TIME movies

Christian Bale ‘Jealous’ That Ben Affleck Gets to Play Batman Now

EE British Academy Film Awards 2014 - Red Carpet Arrivals
Christian Bale attends the EE British Academy Film Awards 2014 at The Royal Opera House on Feb. 16, 2014 in London, England Karwai Tang—WireImage/Getty Images

"I just stopped and stared into nothing for half an hour," Bale said

You’d think that after three movies with the comic-book character that Christian Bale would be ready to let go of playing Batman. Bale thought that too, but he recently admitted he was feeling “jealous” that Ben Affleck was cast as the caped crusader for the upcoming Batman v Superman: Dawn of Justice.

“The fact that I’m jealous of someone else playing Batman … I think I should have gotten over it by now,” he told Empire magazine.

Bale says he hasn’t spoken with Affleck about the role, but he has emailed him with advice.

“I’ve got to admit initially, even though I felt that it was the right time to stop, there was always a bit of me going, ‘Oh go on… Let’s do another,'” Bale said elsewhere in the interview. “So when I heard there was someone else doing it, there was a moment where I just stopped and stared into nothing for half an hour.”

[Huffington Post]

TIME Music

Watch the ‘Hunger Games’ and One Direction Mash-Up You Didn’t Know You Needed

A "Mockingjay"-inspired twist on One Direction's "Steal My Girl"

People like The Hunger Games. People like One Direction. But will these two great tastes taste great together?

Find out for yourself by listening to “Kill My Girl,” a Mockingjay-inspired twist on One Direction’s “Steal My Girl.” It’s the third in a series of Hunger Gamessong parodies by Twenty First Records, which previously put a little Panem into Rihanna’s “We Found Love” and Miley Cyrus’s “Wrecking Ball.”

And it’s not even just parody, either. With sample lyrics like “I love Katniss / But Peeta’s with her / I snuck in a kiss / Our district did burn,” it’s also a handy recap for those of us who haven’t seen Mockingjay yet and need a refresher on how the last movie wrapped things up. Handy!

This article originally appeared on PEOPLE.com

TIME celebrities

Bono, Shia LaBeouf Lead GQ’s ‘Least Influential’ 2014 List

Bambi Awards 2014 - Show
Bono of U2 perform on stage during the Bambi Awards 2014 show on November 13, 2014 in Berlin, Germany. Gisela Schober—Getty Images

GQ releases 2014's list of “30 Least Influential People"

As the year comes to a close, it’s time for the inevitable look back on some of the most important people, events, and releases of the year. But what about those people, events, and releases that were a complete waste of our time?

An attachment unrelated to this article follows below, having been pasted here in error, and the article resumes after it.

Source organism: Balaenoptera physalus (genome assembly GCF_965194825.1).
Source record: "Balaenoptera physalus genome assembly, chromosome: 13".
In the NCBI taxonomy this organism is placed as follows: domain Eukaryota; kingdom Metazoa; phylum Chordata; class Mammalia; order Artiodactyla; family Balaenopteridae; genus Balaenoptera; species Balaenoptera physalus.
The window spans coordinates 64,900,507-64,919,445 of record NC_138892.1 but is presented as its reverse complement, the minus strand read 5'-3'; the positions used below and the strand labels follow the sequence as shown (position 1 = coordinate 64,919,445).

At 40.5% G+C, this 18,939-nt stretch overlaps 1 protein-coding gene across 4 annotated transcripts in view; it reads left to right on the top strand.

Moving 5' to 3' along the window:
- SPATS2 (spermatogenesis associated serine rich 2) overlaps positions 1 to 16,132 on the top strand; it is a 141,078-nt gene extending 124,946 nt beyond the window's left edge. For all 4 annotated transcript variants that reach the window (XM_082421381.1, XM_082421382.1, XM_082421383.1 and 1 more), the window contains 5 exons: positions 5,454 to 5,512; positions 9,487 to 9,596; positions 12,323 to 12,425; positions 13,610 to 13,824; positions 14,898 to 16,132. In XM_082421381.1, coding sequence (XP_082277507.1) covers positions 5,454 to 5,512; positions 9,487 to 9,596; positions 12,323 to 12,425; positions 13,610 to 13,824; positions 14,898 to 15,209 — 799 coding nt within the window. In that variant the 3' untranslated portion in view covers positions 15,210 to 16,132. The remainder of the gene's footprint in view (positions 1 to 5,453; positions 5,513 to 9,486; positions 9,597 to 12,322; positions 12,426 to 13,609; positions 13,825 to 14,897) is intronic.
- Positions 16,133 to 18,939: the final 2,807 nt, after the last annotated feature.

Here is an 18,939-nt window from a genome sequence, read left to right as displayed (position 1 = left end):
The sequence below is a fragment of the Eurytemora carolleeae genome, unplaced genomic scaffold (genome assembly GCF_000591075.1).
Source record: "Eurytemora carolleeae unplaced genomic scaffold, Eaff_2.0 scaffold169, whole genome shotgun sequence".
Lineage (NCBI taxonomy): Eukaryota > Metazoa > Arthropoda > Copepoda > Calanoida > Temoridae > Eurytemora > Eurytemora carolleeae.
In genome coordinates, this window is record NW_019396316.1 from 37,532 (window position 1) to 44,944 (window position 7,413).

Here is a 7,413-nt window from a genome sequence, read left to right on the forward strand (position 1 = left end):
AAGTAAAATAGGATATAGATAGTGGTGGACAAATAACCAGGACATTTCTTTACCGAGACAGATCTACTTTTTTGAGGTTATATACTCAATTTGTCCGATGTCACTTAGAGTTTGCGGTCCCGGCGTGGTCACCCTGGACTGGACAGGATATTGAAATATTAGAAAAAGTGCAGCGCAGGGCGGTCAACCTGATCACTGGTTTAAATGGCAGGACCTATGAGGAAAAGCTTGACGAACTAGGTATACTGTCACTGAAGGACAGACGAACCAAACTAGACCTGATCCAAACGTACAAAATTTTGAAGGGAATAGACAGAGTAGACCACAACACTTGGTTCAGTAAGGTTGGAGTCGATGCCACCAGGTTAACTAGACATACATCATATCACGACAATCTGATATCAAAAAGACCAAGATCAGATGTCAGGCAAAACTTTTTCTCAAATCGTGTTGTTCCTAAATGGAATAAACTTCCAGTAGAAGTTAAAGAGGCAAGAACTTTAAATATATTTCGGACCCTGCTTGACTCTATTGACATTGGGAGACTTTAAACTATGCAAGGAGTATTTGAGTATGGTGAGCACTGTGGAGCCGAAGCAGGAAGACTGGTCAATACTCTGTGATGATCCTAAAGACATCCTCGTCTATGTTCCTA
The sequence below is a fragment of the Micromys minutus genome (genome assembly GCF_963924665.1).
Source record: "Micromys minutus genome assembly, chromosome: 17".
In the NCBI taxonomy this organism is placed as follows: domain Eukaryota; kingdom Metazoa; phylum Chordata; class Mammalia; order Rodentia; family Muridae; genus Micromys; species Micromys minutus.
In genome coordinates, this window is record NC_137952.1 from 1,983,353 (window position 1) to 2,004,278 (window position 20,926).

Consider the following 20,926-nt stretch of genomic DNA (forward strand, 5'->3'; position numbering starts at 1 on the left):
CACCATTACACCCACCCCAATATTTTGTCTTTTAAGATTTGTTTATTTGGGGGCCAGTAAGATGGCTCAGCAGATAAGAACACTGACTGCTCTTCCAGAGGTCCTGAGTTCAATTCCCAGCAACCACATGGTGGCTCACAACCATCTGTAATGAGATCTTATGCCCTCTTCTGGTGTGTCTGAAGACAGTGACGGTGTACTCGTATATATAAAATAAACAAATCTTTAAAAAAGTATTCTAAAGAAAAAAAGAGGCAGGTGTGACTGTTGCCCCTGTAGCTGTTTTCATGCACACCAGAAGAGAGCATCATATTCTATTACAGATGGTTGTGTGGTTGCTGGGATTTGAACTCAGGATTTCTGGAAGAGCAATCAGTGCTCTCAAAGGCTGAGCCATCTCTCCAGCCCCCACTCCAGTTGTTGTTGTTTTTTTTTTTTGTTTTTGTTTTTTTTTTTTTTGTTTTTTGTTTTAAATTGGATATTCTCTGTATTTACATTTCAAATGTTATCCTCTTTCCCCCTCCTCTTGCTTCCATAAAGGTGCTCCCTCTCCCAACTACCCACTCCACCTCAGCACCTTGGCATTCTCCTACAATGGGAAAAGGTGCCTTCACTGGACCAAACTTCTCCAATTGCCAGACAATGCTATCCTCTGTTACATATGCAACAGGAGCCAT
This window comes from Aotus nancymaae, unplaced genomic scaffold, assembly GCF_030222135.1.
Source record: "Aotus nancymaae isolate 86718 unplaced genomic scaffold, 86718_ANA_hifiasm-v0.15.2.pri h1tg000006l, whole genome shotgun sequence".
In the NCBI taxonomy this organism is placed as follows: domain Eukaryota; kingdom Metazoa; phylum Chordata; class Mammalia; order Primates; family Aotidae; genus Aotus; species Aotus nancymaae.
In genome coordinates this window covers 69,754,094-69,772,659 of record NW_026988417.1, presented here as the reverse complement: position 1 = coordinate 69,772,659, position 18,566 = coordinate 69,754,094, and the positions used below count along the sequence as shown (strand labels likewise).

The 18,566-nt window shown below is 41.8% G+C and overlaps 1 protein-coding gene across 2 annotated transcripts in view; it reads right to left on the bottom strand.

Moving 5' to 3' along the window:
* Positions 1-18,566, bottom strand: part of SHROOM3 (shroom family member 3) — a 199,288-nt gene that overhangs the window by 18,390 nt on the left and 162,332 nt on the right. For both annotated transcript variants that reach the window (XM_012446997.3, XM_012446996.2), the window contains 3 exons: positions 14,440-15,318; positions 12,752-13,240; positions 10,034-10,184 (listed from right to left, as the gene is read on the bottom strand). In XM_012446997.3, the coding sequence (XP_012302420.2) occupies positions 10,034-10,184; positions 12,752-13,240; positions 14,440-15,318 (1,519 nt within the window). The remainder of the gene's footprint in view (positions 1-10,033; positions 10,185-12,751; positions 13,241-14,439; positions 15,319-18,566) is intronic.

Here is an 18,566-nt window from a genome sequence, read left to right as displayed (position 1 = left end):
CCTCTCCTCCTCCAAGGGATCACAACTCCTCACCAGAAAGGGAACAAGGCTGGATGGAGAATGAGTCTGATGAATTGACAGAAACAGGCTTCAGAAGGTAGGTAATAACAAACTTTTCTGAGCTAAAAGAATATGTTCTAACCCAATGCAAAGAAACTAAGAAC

In honor of that sentiment, GQ has released 2014′s list of “30 Least Influential People,” recognizing those “who took up vast clouds of oxygen, gave us back nothing of use, and probably helped accelerate the death of our planet.”

GQ‘s Drew Magary notes that the list is not a ranking of the 30 least influential, but rather a random assortment of those who didn’t do all that much to better the earth in the last 11 months. Among them are Bono and U2—or the “Tom Friedman of rock and the rest of his band”—who earned a spot for Songs of Innocence and its forced release into every iTunes user’s library.

Also on the list are President Barack Obama for his response to major catastrophes in the last year, Robin Thicke for cheating on his wife and then writing an entire album to try to win her back, CNN for spending the majority of the year searching for a single plane, and Shia LaBeouf for… well, for being Shia LaBeouf.

Check out GQ for the entire list and bask in the ineptitude that’s been on display throughout 2014.

This article originally appeared on Entertainment Weekly

TIME Theater

An Unseen Arthur Miller Play Will Debut in 2015

Miller wrote it as a movie, but the country's political climate kept it from happening

A previously unseen play from the late Pulitzer-winning playwright Arthur Miller will debut next year.

Miller, who passed away in 2005, wrote The Hook originally as a movie, but it never came to fruition after Hollywood executives pushed Miller to make communists the villains, the BBC reports. One of Miller’s best-known plays, The Crucible, allegorically criticizes the red scare during the years of Senator Joseph McCarthy’s House Un-American Activitees Committee, framed during the 17th century Salem witch trials.